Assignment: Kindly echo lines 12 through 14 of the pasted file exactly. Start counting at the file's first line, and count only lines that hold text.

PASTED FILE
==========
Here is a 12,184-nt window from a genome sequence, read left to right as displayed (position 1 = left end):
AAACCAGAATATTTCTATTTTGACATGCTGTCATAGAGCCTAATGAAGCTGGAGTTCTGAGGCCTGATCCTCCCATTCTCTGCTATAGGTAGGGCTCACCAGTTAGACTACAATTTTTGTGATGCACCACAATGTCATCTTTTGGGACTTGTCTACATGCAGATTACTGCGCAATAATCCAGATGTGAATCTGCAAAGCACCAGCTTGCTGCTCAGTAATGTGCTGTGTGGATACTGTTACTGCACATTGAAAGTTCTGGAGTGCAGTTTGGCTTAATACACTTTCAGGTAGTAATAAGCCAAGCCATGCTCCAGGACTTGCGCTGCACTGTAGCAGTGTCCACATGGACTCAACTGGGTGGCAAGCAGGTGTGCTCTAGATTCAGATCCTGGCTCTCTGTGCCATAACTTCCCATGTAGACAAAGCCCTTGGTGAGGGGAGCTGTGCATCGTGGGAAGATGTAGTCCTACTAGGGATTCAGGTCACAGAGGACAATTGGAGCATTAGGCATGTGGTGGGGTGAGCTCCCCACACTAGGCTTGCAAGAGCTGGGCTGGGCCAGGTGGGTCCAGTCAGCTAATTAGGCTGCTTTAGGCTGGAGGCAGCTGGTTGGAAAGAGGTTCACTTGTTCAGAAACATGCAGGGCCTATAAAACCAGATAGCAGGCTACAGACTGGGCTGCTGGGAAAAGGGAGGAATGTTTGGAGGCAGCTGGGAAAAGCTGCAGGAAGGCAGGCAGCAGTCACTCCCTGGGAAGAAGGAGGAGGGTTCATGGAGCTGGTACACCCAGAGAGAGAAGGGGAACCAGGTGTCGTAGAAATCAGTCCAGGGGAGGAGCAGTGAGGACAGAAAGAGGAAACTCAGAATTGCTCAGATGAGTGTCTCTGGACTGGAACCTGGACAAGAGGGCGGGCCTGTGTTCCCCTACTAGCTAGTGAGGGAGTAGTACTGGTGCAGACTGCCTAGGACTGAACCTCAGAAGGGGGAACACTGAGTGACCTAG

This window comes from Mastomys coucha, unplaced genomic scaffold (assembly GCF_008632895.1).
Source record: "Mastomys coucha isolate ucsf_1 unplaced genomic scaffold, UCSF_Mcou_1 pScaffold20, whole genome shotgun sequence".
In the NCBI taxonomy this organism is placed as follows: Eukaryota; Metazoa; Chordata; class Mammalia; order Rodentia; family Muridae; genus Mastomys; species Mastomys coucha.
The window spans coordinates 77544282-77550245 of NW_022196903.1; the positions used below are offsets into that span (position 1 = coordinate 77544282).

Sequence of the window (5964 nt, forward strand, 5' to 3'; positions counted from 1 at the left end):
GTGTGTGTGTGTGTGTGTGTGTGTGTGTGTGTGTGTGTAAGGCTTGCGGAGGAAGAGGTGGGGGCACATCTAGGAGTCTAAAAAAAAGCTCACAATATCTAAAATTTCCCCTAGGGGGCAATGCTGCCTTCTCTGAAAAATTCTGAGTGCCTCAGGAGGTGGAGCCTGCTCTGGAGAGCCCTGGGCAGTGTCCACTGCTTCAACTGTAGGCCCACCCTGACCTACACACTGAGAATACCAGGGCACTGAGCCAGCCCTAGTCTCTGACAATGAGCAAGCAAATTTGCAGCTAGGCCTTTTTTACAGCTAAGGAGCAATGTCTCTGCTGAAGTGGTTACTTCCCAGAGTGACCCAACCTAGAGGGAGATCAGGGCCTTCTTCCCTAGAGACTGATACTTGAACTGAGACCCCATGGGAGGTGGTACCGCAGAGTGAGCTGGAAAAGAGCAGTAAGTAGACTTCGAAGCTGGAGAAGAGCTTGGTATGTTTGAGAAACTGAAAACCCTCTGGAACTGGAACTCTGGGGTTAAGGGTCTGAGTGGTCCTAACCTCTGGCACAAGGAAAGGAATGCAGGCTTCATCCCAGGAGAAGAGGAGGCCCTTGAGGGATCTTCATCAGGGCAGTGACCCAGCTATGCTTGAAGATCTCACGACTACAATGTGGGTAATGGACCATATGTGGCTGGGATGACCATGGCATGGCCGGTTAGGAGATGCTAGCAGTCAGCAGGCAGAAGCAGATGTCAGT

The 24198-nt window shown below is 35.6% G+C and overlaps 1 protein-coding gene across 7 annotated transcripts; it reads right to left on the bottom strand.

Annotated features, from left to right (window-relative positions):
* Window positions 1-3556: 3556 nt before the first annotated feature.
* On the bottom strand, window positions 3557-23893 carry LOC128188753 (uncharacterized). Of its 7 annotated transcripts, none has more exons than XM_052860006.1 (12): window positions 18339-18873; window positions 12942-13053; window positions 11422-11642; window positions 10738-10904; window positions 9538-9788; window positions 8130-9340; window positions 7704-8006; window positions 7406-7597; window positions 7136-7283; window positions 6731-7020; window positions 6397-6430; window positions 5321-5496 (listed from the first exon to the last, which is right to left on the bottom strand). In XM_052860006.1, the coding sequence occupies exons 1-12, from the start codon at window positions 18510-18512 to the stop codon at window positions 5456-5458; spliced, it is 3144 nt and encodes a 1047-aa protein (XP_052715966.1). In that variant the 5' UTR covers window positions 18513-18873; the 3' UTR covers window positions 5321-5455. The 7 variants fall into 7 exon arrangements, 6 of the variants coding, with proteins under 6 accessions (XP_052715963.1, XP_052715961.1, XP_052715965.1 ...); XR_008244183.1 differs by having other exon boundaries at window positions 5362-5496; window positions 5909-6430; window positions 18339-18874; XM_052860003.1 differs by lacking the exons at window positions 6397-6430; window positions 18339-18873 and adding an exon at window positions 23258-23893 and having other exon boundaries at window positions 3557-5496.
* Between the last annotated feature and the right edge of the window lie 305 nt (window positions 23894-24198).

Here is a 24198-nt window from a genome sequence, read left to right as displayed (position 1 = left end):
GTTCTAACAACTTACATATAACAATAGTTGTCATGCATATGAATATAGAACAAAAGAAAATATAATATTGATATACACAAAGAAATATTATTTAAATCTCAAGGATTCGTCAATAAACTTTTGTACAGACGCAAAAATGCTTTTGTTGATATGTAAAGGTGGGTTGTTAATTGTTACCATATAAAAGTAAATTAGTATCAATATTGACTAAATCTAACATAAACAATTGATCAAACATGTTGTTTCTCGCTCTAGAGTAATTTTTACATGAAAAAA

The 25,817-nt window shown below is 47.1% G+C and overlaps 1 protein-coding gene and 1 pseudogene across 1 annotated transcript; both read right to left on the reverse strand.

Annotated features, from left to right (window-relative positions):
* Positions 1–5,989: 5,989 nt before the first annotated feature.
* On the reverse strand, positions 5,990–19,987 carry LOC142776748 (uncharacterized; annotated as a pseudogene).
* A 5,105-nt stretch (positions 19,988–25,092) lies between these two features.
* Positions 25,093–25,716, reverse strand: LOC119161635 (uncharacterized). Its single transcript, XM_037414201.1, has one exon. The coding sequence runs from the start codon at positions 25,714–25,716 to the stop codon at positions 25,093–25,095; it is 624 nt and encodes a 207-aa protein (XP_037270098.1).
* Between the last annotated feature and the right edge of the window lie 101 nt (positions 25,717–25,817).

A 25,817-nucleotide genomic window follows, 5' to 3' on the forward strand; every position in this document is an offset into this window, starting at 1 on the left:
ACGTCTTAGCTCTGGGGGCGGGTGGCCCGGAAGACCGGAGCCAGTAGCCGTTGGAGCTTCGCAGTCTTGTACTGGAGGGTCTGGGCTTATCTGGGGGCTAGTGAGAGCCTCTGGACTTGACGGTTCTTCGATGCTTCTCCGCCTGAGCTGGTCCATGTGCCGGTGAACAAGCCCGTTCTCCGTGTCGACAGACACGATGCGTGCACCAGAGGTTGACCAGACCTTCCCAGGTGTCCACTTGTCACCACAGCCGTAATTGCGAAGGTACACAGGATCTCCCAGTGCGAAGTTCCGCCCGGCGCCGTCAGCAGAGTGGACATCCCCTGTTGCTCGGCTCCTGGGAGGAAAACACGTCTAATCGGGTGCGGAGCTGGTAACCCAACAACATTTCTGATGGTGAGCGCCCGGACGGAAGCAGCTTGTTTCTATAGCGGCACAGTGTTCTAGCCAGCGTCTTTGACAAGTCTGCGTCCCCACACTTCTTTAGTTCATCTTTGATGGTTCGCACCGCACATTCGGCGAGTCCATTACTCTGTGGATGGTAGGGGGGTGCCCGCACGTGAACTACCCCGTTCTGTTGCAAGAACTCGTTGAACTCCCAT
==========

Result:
* On the bottom strand, window positions 3557-23893 carry LOC128188753 (uncharacterized). Of its 7 annotated transcripts, none has more exons than XM_052860006.1 (12): window positions 18339-18873; window positions 12942-13053; window positions 11422-11642; window positions 10738-10904; window positions 9538-9788; window positions 8130-9340; window positions 7704-8006; window positions 7406-7597; window positions 7136-7283; window positions 6731-7020; window positions 6397-6430; window positions 5321-5496 (listed from the first exon to the last, which is right to left on the bottom strand). In XM_052860006.1, the coding sequence occupies exons 1-12, from the start codon at window positions 18510-18512 to the stop codon at window positions 5456-5458; spliced, it is 3144 nt and encodes a 1047-aa protein (XP_052715966.1). In that variant the 5' UTR covers window positions 18513-18873; the 3' UTR covers window positions 5321-5455. The 7 variants fall into 7 exon arrangements, 6 of the variants coding, with proteins under 6 accessions (XP_052715963.1, XP_052715961.1, XP_052715965.1 ...); XR_008244183.1 differs by having other exon boundaries at window positions 5362-5496; window positions 5909-6430; window positions 18339-18874; XM_052860003.1 differs by lacking the exons at window positions 6397-6430; window positions 18339-18873 and adding an exon at window positions 23258-23893 and having other exon boundaries at window positions 3557-5496.
* Between the last annotated feature and the right edge of the window lie 305 nt (window positions 23894-24198).

Here is a 24198-nt window from a genome sequence, read left to right as displayed (position 1 = left end):